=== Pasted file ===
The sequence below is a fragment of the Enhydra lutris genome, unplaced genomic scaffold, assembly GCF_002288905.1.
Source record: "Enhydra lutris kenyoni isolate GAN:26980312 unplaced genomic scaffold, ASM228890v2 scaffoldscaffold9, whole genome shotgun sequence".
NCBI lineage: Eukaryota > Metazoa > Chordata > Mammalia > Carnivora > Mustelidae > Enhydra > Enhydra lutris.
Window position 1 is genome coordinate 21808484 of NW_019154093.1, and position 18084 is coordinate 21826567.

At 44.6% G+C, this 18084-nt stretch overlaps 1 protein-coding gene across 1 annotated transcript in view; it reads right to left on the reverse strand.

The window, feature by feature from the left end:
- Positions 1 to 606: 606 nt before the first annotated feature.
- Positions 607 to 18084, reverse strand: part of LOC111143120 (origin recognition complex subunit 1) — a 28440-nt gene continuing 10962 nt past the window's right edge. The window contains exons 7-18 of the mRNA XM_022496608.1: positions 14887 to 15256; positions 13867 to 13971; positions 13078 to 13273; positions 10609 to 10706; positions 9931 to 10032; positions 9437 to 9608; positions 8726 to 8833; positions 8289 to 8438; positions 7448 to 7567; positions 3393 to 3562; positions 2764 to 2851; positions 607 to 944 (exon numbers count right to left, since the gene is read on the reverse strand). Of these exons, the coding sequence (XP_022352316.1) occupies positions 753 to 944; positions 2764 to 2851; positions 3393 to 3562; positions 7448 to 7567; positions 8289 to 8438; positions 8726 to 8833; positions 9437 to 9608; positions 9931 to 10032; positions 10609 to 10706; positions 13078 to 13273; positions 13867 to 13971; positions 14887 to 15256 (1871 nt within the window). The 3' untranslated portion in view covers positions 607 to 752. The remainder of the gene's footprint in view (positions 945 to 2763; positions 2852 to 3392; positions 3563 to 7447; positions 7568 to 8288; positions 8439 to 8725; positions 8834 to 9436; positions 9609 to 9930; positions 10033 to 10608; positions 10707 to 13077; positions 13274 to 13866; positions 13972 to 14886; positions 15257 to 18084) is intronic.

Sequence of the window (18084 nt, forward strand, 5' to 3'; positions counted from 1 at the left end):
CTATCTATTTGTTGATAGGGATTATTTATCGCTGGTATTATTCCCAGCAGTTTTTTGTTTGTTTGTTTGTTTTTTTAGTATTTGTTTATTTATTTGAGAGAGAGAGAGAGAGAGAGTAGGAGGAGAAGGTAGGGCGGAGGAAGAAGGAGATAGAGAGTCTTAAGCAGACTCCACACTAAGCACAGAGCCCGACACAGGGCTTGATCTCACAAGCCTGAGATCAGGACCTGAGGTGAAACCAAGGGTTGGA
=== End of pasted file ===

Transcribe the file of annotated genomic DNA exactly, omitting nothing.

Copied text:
The sequence below is a fragment of the Enhydra lutris genome, unplaced genomic scaffold, assembly GCF_002288905.1.
Source record: "Enhydra lutris kenyoni isolate GAN:26980312 unplaced genomic scaffold, ASM228890v2 scaffoldscaffold9, whole genome shotgun sequence".
NCBI lineage: Eukaryota > Metazoa > Chordata > Mammalia > Carnivora > Mustelidae > Enhydra > Enhydra lutris.
Window position 1 is genome coordinate 21808484 of NW_019154093.1, and position 18084 is coordinate 21826567.

At 44.6% G+C, this 18084-nt stretch overlaps 1 protein-coding gene across 1 annotated transcript in view; it reads right to left on the reverse strand.

The window, feature by feature from the left end:
- Positions 1 to 606: 606 nt before the first annotated feature.
- Positions 607 to 18084, reverse strand: part of LOC111143120 (origin recognition complex subunit 1) — a 28440-nt gene continuing 10962 nt past the window's right edge. The window contains exons 7-18 of the mRNA XM_022496608.1: positions 14887 to 15256; positions 13867 to 13971; positions 13078 to 13273; positions 10609 to 10706; positions 9931 to 10032; positions 9437 to 9608; positions 8726 to 8833; positions 8289 to 8438; positions 7448 to 7567; positions 3393 to 3562; positions 2764 to 2851; positions 607 to 944 (exon numbers count right to left, since the gene is read on the reverse strand). Of these exons, the coding sequence (XP_022352316.1) occupies positions 753 to 944; positions 2764 to 2851; positions 3393 to 3562; positions 7448 to 7567; positions 8289 to 8438; positions 8726 to 8833; positions 9437 to 9608; positions 9931 to 10032; positions 10609 to 10706; positions 13078 to 13273; positions 13867 to 13971; positions 14887 to 15256 (1871 nt within the window). The 3' untranslated portion in view covers positions 607 to 752. The remainder of the gene's footprint in view (positions 945 to 2763; positions 2852 to 3392; positions 3563 to 7447; positions 7568 to 8288; positions 8439 to 8725; positions 8834 to 9436; positions 9609 to 9930; positions 10033 to 10608; positions 10707 to 13077; positions 13274 to 13866; positions 13972 to 14886; positions 15257 to 18084) is intronic.

Sequence of the window (18084 nt, forward strand, 5' to 3'; positions counted from 1 at the left end):
CTATCTATTTGTTGATAGGGATTATTTATCGCTGGTATTATTCCCAGCAGTTTTTTGTTTGTTTGTTTGTTTTTTTAGTATTTGTTTATTTATTTGAGAGAGAGAGAGAGAGAGAGTAGGAGGAGAAGGTAGGGCGGAGGAAGAAGGAGATAGAGAGTCTTAAGCAGACTCCACACTAAGCACAGAGCCCGACACAGGGCTTGATCTCACAAGCCTGAGATCAGGACCTGAGGTGAAACCAAGGGTTGGA